You likened your former boss, education minister Michael Gove, to a character from Are You Being Served? Do you stand by that?
Let's be clear - Michael Gove is doing a fantastic job in education. He's done a hell of a lot to shake up schools in a short space of time.
My concern is that there is another part of the department which was dealing with kids in care which also needed Michael's attention. To me it seemed like children and families was becoming de-prioritised.
I was always very vociferous about it to Michael - but I did find it difficult to get airtime.
He was very focused on schools instead, but there's no need for the two to be mutually exclusive.
You also said the education department was like working in an episode of Upstairs Downstairs. What needs to change?
It was an off-the-cuff comment about how all the ministers had their offices on the same floor, way above the civil service.
I found it very frustrating because it seemed impossible to get anything done quickly.
In most workplaces, if you wanted to go and have a chat with a colleague, you can do that without much fuss.
But there, if you wanted to go over something with somebody, even just for a few minutes, it had to be diarised and recorded. It was incredibly frustrating.
It's across government - not just in education. Civil servants are very set in their ways which is not conducive to good government.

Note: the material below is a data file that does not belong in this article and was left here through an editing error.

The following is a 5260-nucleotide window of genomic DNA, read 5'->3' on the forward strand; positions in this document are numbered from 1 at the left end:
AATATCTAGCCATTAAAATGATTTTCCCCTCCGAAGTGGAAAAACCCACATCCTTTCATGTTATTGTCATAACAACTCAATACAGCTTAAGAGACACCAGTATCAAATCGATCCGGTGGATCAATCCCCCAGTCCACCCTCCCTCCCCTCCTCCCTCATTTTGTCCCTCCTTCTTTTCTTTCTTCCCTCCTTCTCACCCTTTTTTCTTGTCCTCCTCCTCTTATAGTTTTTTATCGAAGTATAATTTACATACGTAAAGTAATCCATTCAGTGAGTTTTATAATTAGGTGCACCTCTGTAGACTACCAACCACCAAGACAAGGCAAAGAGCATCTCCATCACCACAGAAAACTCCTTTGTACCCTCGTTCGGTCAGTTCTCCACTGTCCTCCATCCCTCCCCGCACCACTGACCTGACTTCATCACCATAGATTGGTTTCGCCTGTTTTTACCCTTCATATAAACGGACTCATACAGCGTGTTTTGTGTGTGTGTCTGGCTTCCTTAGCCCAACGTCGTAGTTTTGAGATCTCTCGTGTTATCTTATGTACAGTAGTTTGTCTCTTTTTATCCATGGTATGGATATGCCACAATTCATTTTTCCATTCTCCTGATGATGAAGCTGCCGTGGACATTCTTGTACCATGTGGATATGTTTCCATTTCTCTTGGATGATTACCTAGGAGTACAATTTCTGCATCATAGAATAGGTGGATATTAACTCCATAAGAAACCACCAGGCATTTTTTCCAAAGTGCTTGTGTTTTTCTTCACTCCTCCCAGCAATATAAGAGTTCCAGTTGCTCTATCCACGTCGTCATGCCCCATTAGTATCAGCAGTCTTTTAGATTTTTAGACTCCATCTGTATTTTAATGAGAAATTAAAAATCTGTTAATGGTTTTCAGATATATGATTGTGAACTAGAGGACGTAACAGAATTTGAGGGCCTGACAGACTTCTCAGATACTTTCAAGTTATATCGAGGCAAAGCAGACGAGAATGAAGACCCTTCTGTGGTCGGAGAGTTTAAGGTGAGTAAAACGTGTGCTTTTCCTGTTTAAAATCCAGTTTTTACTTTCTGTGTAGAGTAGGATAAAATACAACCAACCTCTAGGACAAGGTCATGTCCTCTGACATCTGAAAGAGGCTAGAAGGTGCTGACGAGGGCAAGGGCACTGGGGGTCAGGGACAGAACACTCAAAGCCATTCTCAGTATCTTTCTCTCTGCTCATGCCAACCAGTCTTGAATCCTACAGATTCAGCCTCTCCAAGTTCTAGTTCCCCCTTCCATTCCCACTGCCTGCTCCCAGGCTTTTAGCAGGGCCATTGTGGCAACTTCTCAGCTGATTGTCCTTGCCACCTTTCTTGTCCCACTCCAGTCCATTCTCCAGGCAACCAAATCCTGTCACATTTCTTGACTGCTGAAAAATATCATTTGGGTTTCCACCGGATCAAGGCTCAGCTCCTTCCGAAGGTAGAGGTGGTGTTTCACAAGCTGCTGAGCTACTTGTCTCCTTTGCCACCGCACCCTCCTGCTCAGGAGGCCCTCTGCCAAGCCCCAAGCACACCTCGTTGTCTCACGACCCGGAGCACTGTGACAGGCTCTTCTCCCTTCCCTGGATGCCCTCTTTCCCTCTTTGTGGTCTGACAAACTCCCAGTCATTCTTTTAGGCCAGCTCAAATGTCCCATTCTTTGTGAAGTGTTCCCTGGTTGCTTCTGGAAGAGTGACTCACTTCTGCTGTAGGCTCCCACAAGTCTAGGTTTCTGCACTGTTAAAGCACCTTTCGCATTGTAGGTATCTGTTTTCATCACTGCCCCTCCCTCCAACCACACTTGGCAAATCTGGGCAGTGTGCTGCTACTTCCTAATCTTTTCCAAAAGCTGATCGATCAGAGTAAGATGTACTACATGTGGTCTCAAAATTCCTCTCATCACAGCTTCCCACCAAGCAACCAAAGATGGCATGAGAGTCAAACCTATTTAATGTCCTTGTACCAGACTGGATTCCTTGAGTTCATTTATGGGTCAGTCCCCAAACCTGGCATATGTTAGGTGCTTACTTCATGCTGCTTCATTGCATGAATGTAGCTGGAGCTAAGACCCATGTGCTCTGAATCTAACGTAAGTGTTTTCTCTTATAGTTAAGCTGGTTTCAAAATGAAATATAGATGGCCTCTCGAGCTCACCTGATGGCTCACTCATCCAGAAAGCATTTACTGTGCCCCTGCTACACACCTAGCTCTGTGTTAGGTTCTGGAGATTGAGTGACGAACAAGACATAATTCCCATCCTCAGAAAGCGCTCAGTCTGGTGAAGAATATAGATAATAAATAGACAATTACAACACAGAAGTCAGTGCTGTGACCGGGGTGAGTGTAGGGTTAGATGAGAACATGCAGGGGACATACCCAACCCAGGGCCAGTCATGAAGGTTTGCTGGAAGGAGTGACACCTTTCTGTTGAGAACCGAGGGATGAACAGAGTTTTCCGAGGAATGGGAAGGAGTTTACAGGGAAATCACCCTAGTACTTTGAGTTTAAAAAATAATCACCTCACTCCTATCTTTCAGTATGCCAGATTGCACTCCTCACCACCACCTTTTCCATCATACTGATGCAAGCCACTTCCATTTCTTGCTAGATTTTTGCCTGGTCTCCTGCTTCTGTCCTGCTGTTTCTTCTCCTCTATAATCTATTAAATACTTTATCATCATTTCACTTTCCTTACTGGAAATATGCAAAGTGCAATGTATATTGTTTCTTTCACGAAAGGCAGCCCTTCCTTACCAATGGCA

You have made repeated calls for a wide ranging historic inquiry into all child sex abuse since the 1970s. Why?
I think it's really important that a historic abuse inquiry should be carried out. Every week there has been a news story and another celebrity arrested.
But this was a much wider issue than that. It happened everywhere, in care homes, schools and we have seen the recent arrests in the Diocese of Chichester.
There are some very grim stories coming out, so how can we be sure that kids are better protected than they were in Jimmy Savile's heyday?
The way to approach this is to get a group of heavyweight experts to sit down and look at historic abuse going back to the 1970s. We need to know how to make sure this never happens again.
But if the government appears not to be taking the lead on this then the public will not be reassured that something meaningful is being done to sort this out.
Why should married couples be given tax breaks?
It was a firm commitment in our manifesto that we should recognise marriage in the tax system.
We are completely out of kilter with other countries on this. The Prime Minister said he was a huge fan of marriage and I agree.
All studies agree that it's the most stable way to bring up kids. We made a commitment to recognise that but almost three years on it still hasn't happened.
This isn't about some return to the 1950s version of family, this is about modern communities working well. I would apply the same rule to civil partnerships.